Other plastics, plastic co-extrusions and plastic laminates have been proposed as possessing the ability to effectively reduce the transfer of malodorous gas from the waste into the ambient air. For example, U.S. Pat. No. 5,129,735 discloses a bag having an inner slippery polyethylene layer and a co-extruded outer carbon containing polyethylene layer for use in trash compactors which is said to reduce the perception of odor from the bag. U.S. Pat. No. 4,612,221 to Biel et al. discloses a multilayer film comprising two outer layers of a polyolefin resin, such as polypropylene containing a cling agent, and a core layer of a polyamide, such as Nylon, which it asserts has low permeability to food odor. U.S. Pat. No. 6,258,423 teaches an odor barrier multilayer film for use in ostomy bags comprising two layers of a homopolymer of ethylene or a copolymer of ethylene and an alpha-olefin, or an ester-containing monomer, flanking a core of polyester resin. U.S. Pat. No. 4,351,876 to Doi et al. teaches a laminate film of cross linked polyethylene resin that has an outer layer comprising a copolymer of ethylne and an ethylenically unsaturated silane compound that has a gel content of five percent or more, which it states possess excellent odor inhibiting properties. The barrier to gases is also said to be substantial in the multi-layer film disclosed in U.S. Pat. No. 4,254,169, which discloses a multi-layer film comprising a core layer of vinyl alcohol polymers or copolymers, such as polyvinyl alcohol or ethylene vinyl alcohol adhered to one or more layers of a polyolefin blended with a chemically modified polyolefin having functional groups added to the basic polymer to permit strong adhesion to the core layer. In the ultimate of smell control, U.S. Pat. No. 5,659,933 teaches a sealable multilayer laminate for use of storing bodily remains comprising at least two layers of a polymeric sheet material comprising either polyolefin, nylon or polyvinyl materials with a metal foil layer between them.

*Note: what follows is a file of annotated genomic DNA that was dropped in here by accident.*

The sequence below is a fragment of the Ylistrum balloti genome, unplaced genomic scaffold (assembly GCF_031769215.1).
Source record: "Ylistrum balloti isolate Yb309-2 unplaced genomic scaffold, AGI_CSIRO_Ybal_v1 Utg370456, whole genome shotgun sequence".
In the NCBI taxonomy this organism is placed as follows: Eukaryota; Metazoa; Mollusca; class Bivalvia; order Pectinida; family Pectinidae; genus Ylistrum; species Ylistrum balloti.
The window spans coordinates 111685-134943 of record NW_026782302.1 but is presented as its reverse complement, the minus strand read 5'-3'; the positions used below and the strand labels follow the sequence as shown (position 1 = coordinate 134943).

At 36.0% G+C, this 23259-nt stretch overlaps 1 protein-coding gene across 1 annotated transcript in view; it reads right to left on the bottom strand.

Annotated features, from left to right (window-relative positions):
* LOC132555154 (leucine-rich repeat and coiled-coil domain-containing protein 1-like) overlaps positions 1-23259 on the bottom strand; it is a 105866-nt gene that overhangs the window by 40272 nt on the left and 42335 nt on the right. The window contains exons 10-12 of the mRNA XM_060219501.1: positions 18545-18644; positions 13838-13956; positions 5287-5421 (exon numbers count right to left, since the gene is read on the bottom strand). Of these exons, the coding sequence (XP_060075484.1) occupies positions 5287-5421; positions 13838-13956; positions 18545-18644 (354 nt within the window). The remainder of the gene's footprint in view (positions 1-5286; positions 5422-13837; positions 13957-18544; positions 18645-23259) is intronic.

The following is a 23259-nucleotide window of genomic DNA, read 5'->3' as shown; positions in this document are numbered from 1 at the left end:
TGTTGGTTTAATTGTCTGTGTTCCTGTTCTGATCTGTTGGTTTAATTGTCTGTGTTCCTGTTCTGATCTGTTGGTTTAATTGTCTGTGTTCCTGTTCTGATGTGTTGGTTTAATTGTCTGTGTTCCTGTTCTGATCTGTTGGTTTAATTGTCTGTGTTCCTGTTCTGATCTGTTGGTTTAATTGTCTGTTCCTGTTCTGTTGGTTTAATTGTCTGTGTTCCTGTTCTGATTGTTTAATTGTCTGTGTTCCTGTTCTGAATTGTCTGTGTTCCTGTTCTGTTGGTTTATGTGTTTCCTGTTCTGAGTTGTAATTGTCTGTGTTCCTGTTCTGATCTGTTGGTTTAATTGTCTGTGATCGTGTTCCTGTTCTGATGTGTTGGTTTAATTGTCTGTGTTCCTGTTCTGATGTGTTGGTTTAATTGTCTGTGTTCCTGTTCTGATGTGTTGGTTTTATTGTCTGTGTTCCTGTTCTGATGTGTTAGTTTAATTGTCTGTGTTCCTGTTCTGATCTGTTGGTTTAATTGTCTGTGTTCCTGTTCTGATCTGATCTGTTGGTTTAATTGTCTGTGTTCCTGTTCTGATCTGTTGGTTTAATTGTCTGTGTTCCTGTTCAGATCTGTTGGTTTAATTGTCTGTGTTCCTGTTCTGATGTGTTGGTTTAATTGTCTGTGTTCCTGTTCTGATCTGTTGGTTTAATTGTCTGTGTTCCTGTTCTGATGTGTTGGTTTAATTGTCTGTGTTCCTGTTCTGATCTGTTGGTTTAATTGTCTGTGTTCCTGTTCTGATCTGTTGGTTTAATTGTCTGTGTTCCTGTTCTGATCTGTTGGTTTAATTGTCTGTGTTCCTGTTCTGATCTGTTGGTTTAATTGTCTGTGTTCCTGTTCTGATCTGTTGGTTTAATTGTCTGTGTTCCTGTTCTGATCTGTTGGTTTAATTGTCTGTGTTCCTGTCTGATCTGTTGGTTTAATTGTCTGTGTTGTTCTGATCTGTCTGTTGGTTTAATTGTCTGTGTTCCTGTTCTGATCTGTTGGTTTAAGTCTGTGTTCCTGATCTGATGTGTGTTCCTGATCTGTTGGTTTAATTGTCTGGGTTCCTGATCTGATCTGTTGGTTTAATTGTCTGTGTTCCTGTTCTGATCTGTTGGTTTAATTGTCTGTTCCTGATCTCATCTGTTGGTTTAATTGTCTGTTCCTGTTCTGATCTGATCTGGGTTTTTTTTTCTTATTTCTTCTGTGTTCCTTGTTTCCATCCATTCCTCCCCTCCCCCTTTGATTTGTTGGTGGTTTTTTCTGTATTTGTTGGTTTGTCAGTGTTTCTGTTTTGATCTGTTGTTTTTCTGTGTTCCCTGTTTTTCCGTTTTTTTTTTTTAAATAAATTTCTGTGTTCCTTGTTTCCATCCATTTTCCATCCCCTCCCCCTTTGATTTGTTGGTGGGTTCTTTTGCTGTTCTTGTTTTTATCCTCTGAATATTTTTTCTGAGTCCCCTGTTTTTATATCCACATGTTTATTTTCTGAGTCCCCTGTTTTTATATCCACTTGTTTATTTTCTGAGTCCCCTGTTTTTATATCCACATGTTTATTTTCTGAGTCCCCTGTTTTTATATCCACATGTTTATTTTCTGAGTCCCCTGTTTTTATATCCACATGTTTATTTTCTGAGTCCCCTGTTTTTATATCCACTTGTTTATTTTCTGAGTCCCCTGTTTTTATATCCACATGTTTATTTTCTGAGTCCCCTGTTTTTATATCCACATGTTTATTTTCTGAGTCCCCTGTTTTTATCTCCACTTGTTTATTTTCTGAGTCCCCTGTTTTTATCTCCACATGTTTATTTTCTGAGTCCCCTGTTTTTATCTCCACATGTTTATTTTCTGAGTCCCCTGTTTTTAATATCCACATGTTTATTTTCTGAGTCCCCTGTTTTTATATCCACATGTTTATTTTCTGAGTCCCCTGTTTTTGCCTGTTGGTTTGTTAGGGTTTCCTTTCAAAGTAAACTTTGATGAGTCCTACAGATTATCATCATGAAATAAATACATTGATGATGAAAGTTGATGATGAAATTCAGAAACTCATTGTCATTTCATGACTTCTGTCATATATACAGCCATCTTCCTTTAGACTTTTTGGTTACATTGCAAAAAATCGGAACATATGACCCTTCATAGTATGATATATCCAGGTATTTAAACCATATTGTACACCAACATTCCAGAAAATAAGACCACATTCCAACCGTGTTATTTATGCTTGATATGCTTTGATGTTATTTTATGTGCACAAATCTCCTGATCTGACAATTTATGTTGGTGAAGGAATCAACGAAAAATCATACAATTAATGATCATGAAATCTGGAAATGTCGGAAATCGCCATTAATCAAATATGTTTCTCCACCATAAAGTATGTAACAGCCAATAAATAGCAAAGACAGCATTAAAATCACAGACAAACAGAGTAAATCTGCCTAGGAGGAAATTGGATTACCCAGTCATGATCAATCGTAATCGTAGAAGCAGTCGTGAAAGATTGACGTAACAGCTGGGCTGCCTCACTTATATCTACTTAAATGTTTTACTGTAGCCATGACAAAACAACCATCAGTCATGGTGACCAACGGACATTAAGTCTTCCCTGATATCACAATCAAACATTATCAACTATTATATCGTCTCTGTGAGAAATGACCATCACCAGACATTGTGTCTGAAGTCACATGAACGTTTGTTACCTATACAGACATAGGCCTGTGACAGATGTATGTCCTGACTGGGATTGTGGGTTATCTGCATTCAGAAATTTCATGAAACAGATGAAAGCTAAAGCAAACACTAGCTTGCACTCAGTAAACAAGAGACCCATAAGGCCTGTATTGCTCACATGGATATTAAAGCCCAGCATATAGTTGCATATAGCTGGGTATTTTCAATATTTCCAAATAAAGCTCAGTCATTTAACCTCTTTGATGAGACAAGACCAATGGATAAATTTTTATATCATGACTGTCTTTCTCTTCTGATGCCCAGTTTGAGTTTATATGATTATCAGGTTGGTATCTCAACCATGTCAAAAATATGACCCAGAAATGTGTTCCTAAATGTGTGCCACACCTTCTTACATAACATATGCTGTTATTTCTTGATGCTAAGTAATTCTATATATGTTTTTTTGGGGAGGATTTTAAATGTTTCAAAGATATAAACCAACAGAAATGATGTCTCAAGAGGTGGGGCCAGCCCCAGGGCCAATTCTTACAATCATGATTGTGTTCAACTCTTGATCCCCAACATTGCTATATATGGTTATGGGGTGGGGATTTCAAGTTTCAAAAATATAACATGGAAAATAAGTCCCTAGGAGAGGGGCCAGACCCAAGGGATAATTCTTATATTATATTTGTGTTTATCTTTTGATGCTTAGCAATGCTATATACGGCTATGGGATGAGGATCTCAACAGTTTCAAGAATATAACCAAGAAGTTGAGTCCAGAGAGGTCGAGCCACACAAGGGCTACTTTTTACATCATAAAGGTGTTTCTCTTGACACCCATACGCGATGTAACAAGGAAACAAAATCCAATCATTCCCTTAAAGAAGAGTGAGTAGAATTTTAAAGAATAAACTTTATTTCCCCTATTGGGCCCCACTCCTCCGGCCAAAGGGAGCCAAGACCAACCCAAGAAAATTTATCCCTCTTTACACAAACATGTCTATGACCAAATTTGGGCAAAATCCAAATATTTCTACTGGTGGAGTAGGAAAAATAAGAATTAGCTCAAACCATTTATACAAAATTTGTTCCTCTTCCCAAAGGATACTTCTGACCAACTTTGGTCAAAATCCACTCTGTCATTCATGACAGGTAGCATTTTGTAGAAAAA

As would be understood by one of ordinary skill in the art, many other multi-layer barrier films have also been proposed as packaging materials for various other purposes (See, e.g., U.S. Pat. No. 4,101,711 which discloses a packaging laminate comprising an outer layer of a polyamide, such as nylon, and an intermediate non-woven web of spun-bounded polyester, polypropylene or polyethylene for use in packaging cuts of meat containing sharp-edged bones; U.S. Pat. No. 3,741,253 to Brax et al. discloses a laminate film having a first layer of cross linked ethylene vinyl acetate polymer, a directly joined middle layer of a polymer of vinylidene chloride and a third layer directly joined to the middle layer of ethylene/vinyl acetate polymer for use in packaging meats; U.S. Pat. No. 4,716,061 to Winter which discloses a packing film for use inside a microwave popcorn bag comprising a base layer of polypropylene homopolymer, polypropylene copolymer or combinations thereof, a heat sealant layer of polyester/copolyester or blends thereof and a tie layer of modified polyethylne homopolymer, modified polyethylene copolymer, modified polypropylene homopolymer, an unmodified polypropylene copolymer or combinations thereof; and U.S. Pat. No. 4,705,707 to Winter comprises a base layer of polyethylene, preferably high density, a heat sealant layer of polyester/copolyester or blends thereof and a tie layer of modified polyethylene homopolymer, modified polyethylene copolymer, unmodified polyethylene copolymer or combinations thereof between the base layer and the heat sealant layer).